I can't help but wonder what the big rush is. Are we just in a hurry to get done so we can say we've done it? Are we trying to pace ourselves and not put too much into one chapter for fear of neglecting the others? Is it an issue of being intimidated by writing something novel length? Or, are we just trying to cram too much in?
What helped me was making the novel into a movie in my head, then trying to translate that movie into what I wrote. The firmer things like scenery, props, gestures, costuming, etc. were in my head, the better I was at expanding scenes and slowing the heck down. It goes back to that idea of "show, don't tell." I had to show people the movie in my head, vs. tell them the story about the movie. That was my lightbulb moment. It still took a few months of practice before I could get the pacing about right, but I did get there.
Now we have two more people telling us about the movie, and getting them to show it will be quite the trick. Anyone have thoughts on other ways to explain pacing?
Monday, October 8, 2007
What with all the commenting around on blogs and having to type in the little nonsense letters to verify I'm not a computer program, it strikes me that these measures are inadvertently helpful to writers, especially genre writers. While often the nonsense is just that, on occasion there's some smidgen of sense to them, almost like a word from a mythical land.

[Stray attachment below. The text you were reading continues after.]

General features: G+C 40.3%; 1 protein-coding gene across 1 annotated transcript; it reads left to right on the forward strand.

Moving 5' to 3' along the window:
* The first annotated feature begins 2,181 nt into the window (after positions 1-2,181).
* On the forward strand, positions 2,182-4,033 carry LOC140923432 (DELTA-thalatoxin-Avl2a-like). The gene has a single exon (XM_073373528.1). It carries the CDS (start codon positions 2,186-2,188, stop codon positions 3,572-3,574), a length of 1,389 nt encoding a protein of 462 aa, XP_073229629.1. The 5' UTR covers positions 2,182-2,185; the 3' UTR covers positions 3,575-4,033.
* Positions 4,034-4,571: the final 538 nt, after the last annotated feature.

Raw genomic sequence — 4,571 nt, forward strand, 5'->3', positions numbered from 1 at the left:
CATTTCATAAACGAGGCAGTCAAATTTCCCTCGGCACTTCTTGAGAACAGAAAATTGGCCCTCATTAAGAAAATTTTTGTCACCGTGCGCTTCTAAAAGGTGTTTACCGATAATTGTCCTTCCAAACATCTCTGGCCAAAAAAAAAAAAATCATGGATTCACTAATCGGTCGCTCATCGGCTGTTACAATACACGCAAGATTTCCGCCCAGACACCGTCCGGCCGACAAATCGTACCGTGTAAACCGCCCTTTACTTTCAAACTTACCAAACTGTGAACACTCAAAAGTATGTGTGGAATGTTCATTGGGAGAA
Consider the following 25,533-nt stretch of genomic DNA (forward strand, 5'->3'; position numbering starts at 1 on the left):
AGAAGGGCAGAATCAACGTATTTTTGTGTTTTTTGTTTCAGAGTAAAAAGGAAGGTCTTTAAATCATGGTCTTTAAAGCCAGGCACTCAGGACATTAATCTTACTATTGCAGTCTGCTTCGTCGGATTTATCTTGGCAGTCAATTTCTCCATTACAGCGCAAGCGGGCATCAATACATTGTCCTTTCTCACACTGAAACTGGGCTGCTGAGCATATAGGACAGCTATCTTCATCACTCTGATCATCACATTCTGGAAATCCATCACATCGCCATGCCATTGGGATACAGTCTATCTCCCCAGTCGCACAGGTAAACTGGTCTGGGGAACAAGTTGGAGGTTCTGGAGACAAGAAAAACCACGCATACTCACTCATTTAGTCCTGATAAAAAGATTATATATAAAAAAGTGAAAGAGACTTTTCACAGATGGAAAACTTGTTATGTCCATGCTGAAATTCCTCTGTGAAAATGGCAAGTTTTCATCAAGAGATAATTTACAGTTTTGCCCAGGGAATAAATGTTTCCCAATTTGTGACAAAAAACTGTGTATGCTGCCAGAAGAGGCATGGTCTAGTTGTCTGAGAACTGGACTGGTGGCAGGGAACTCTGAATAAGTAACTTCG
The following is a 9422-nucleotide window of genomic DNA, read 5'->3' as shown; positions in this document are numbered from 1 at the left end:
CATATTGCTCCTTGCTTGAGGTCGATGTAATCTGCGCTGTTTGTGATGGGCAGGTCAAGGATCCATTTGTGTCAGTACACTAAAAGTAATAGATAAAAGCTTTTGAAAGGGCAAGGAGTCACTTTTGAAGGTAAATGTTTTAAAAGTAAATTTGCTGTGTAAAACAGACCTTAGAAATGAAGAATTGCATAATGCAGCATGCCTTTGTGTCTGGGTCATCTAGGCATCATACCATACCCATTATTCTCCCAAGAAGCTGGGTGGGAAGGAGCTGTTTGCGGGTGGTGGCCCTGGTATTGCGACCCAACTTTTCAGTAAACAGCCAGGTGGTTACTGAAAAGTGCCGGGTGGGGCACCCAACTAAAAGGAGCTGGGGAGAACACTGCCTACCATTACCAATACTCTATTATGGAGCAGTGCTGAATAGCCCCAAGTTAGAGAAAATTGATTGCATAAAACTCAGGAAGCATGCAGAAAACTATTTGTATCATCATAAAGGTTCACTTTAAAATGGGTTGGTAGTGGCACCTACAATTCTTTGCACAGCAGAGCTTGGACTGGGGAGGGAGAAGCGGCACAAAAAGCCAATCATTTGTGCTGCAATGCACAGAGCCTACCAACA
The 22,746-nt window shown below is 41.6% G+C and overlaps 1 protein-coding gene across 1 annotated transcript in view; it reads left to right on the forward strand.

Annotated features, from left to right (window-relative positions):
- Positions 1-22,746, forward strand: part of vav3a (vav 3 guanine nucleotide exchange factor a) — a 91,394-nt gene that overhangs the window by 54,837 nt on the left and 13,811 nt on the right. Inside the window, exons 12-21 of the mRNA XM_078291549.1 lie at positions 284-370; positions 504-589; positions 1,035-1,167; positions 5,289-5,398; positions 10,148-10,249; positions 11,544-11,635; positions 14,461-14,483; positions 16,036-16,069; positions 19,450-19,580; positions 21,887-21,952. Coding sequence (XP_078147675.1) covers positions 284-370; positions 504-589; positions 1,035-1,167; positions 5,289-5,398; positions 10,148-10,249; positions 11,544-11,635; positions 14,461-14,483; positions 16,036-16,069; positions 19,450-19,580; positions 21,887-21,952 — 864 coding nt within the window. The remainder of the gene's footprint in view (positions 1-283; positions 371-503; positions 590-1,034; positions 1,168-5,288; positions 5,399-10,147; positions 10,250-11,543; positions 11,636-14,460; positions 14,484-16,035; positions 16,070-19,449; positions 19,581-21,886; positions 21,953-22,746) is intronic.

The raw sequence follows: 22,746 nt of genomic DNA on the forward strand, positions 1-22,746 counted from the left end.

Think about it, what does "htbaku" mean to you? Run with it. Maybe keep a notepad handy the next time you're leaving comments.
Saturday, October 6, 2007
-Jenny, for her poll
I said Oprah, but the truth is I'd be most impressed with a fan convention. When a big bunch of people are geeky and excited enough about my work to assemble all together wearing homemade costumes to try and look like my charcters, that's when I'll know I've made it. Being a writer, that's a pretty unlikely dream, but there's always the potential of a movie deal. Even better, the potential that a programming developer from some cable network will pick up something of mine and make a show of it. Something like Dexter, for instance. The real success will be having said show run for multiple seasons.